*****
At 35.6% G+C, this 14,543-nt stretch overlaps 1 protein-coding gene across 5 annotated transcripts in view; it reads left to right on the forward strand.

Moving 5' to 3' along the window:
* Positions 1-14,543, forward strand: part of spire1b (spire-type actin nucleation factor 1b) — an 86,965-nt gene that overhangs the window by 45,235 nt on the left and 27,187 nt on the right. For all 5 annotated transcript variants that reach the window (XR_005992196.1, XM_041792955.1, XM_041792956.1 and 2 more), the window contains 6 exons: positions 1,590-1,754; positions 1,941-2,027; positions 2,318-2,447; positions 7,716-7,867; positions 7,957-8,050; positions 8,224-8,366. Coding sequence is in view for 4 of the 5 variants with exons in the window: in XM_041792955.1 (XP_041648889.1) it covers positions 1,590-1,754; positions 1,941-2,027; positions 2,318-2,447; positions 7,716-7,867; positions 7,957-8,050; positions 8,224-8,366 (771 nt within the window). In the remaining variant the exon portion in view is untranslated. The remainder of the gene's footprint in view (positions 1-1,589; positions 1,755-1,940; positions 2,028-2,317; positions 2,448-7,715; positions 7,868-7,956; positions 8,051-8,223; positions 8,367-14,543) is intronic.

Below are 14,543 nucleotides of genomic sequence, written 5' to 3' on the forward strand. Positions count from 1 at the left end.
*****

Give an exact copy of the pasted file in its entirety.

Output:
At 35.6% G+C, this 14,543-nt stretch overlaps 1 protein-coding gene across 5 annotated transcripts in view; it reads left to right on the forward strand.

Moving 5' to 3' along the window:
* Positions 1-14,543, forward strand: part of spire1b (spire-type actin nucleation factor 1b) — an 86,965-nt gene that overhangs the window by 45,235 nt on the left and 27,187 nt on the right. For all 5 annotated transcript variants that reach the window (XR_005992196.1, XM_041792955.1, XM_041792956.1 and 2 more), the window contains 6 exons: positions 1,590-1,754; positions 1,941-2,027; positions 2,318-2,447; positions 7,716-7,867; positions 7,957-8,050; positions 8,224-8,366. Coding sequence is in view for 4 of the 5 variants with exons in the window: in XM_041792955.1 (XP_041648889.1) it covers positions 1,590-1,754; positions 1,941-2,027; positions 2,318-2,447; positions 7,716-7,867; positions 7,957-8,050; positions 8,224-8,366 (771 nt within the window). In the remaining variant the exon portion in view is untranslated. The remainder of the gene's footprint in view (positions 1-1,589; positions 1,755-1,940; positions 2,028-2,317; positions 2,448-7,715; positions 7,868-7,956; positions 8,051-8,223; positions 8,367-14,543) is intronic.

Below are 14,543 nucleotides of genomic sequence, written 5' to 3' on the forward strand. Positions count from 1 at the left end.